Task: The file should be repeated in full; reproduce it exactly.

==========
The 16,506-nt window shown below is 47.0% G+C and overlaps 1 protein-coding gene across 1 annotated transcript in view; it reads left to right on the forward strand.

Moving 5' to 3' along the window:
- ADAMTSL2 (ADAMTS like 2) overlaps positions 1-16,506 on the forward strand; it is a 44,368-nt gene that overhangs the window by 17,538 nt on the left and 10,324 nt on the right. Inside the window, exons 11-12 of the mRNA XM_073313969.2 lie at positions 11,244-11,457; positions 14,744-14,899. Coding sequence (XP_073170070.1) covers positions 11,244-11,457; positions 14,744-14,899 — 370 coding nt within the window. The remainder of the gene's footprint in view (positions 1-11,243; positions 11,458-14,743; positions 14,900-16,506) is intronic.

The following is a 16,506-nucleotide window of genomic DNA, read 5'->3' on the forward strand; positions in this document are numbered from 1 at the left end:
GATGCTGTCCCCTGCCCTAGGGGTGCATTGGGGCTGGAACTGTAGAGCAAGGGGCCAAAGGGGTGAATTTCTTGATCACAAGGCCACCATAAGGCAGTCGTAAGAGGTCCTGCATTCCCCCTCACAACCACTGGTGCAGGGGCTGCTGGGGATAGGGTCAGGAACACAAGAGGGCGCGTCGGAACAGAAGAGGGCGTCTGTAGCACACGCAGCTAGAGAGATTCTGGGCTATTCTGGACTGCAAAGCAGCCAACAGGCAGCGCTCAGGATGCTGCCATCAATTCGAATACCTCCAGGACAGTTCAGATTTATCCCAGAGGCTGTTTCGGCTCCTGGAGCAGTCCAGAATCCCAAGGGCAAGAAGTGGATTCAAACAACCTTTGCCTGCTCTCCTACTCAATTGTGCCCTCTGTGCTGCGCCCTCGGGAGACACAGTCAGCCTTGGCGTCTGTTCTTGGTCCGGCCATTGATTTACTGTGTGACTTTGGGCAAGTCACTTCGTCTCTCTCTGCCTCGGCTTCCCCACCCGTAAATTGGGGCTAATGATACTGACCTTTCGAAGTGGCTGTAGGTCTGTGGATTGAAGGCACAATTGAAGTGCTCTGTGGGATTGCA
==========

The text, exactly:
The 16,506-nt window shown below is 47.0% G+C and overlaps 1 protein-coding gene across 1 annotated transcript in view; it reads left to right on the forward strand.

Moving 5' to 3' along the window:
- ADAMTSL2 (ADAMTS like 2) overlaps positions 1-16,506 on the forward strand; it is a 44,368-nt gene that overhangs the window by 17,538 nt on the left and 10,324 nt on the right. Inside the window, exons 11-12 of the mRNA XM_073313969.2 lie at positions 11,244-11,457; positions 14,744-14,899. Coding sequence (XP_073170070.1) covers positions 11,244-11,457; positions 14,744-14,899 — 370 coding nt within the window. The remainder of the gene's footprint in view (positions 1-11,243; positions 11,458-14,743; positions 14,900-16,506) is intronic.

The following is a 16,506-nucleotide window of genomic DNA, read 5'->3' on the forward strand; positions in this document are numbered from 1 at the left end:
GATGCTGTCCCCTGCCCTAGGGGTGCATTGGGGCTGGAACTGTAGAGCAAGGGGCCAAAGGGGTGAATTTCTTGATCACAAGGCCACCATAAGGCAGTCGTAAGAGGTCCTGCATTCCCCCTCACAACCACTGGTGCAGGGGCTGCTGGGGATAGGGTCAGGAACACAAGAGGGCGCGTCGGAACAGAAGAGGGCGTCTGTAGCACACGCAGCTAGAGAGATTCTGGGCTATTCTGGACTGCAAAGCAGCCAACAGGCAGCGCTCAGGATGCTGCCATCAATTCGAATACCTCCAGGACAGTTCAGATTTATCCCAGAGGCTGTTTCGGCTCCTGGAGCAGTCCAGAATCCCAAGGGCAAGAAGTGGATTCAAACAACCTTTGCCTGCTCTCCTACTCAATTGTGCCCTCTGTGCTGCGCCCTCGGGAGACACAGTCAGCCTTGGCGTCTGTTCTTGGTCCGGCCATTGATTTACTGTGTGACTTTGGGCAAGTCACTTCGTCTCTCTCTGCCTCGGCTTCCCCACCCGTAAATTGGGGCTAATGATACTGACCTTTCGAAGTGGCTGTAGGTCTGTGGATTGAAGGCACAATTGAAGTGCTCTGTGGGATTGCA